This is one of the great children’s stories of the world. Carlo Collodi’s 1883 masterpiece, The Adventures of Pinocchio, is the story of the wooden marionette who desperately wants to be a real boy. His adventures are full of mischief, wonder, sadness, joy, treachery, danger and all the exuberant life of a real Italian boy. This is the English translation by Carol Della Chiesa.
Here’s something fun for kids. An audio story by Artie Knapp, the author of quite a few illustrated stories that have had a home right here on the web for a long while now. This is a very well-produced audio story with a full cast of actors and an original music score. So settle in with some popcorn on the sofa and get ready for a charming tale of individuality.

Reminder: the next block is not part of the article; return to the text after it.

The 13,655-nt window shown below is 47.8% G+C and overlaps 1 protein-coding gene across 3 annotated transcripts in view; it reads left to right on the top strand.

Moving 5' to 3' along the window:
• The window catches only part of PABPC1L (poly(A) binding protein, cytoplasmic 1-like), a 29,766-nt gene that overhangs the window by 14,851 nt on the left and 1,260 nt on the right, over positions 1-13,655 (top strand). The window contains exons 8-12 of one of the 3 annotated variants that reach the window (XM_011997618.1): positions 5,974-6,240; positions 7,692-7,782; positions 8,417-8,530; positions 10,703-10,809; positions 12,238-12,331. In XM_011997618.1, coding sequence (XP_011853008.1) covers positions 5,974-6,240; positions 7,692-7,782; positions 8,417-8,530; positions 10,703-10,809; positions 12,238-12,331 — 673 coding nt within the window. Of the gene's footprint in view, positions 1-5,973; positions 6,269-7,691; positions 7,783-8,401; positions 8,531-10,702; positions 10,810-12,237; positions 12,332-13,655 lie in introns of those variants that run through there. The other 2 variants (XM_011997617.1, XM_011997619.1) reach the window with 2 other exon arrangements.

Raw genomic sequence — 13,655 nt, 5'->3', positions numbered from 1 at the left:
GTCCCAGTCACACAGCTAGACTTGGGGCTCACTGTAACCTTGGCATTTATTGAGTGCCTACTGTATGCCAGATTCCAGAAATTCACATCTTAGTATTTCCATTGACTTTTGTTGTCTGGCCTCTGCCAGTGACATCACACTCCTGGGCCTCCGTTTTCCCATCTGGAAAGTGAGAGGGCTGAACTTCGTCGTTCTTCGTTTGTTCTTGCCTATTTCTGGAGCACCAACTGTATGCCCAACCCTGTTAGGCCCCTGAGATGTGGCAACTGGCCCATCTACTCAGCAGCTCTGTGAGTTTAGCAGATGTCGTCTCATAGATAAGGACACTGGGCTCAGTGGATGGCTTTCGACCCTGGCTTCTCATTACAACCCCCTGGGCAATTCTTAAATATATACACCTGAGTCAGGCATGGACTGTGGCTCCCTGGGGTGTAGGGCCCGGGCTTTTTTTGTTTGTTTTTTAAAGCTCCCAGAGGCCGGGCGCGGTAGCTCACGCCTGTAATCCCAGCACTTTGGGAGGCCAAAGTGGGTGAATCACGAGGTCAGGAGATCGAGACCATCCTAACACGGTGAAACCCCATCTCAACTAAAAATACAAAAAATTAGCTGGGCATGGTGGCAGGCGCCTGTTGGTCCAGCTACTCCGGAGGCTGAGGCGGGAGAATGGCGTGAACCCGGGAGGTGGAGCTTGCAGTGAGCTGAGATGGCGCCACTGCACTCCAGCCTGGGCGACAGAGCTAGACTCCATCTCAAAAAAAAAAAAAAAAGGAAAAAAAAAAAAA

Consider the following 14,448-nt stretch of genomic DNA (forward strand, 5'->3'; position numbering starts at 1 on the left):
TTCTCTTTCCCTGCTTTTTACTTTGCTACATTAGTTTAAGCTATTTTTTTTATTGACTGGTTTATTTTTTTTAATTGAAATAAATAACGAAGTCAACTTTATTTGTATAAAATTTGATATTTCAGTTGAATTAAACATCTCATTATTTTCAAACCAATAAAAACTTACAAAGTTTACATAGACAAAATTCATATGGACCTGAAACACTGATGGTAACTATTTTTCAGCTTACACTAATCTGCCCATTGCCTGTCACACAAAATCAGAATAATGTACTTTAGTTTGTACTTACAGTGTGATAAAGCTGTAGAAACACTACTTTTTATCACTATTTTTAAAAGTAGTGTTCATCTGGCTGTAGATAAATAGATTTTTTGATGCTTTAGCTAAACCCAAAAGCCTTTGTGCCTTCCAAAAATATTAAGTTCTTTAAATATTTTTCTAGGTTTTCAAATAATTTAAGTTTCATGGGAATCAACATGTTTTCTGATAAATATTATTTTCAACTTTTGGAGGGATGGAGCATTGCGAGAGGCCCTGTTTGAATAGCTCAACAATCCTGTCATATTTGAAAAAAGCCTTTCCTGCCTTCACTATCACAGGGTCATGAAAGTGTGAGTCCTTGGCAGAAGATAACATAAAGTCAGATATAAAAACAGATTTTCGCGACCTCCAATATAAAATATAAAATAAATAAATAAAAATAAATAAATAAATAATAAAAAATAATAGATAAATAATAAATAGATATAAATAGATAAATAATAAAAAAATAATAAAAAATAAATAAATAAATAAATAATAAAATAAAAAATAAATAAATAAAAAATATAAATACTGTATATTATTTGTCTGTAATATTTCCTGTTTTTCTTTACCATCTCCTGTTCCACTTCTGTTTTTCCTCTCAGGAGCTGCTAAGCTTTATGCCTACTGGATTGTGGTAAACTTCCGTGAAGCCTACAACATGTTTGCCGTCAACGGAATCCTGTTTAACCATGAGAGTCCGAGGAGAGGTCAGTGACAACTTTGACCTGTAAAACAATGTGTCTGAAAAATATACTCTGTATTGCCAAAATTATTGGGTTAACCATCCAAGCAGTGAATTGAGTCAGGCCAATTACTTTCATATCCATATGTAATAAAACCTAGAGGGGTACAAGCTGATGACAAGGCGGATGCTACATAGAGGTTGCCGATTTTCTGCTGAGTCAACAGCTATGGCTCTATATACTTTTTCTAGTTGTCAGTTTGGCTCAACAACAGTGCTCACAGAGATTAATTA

This is a beautiful 1968 Soviet adaptation of ‘The Little Mermaid,’ by Hans Christian Andersen. It was produced by the great Soyuzmultfilm studio. There are no subtitles. Just enjoy it as a brilliantly animated musical approach to a great tale.
The film begins with a busload of tourists sightseeing in Copenhagen. Then it moves to sea and our story begins…
This is a 1952 Soviet film adaptation of a variation on the Beauty and the Beast story called 'The Scarlet Flower', written by Sergey Aksakov in 1858. This story focuses much more on the bargain made between the unseen beast and the girl's father when he touches the scarlet flower on the magical island that is the beast's home than in the versions most American audiences are familiar with..
The animation technique in use here is called rotoscoping. Actors were filmed in costume doing their character movements, then traced frame-by-frame to create what was supposed to be a more realistic animation. In fact, rotoscoping often produces a curiously lifeless movement in conflict with the more fantastic backgrounds.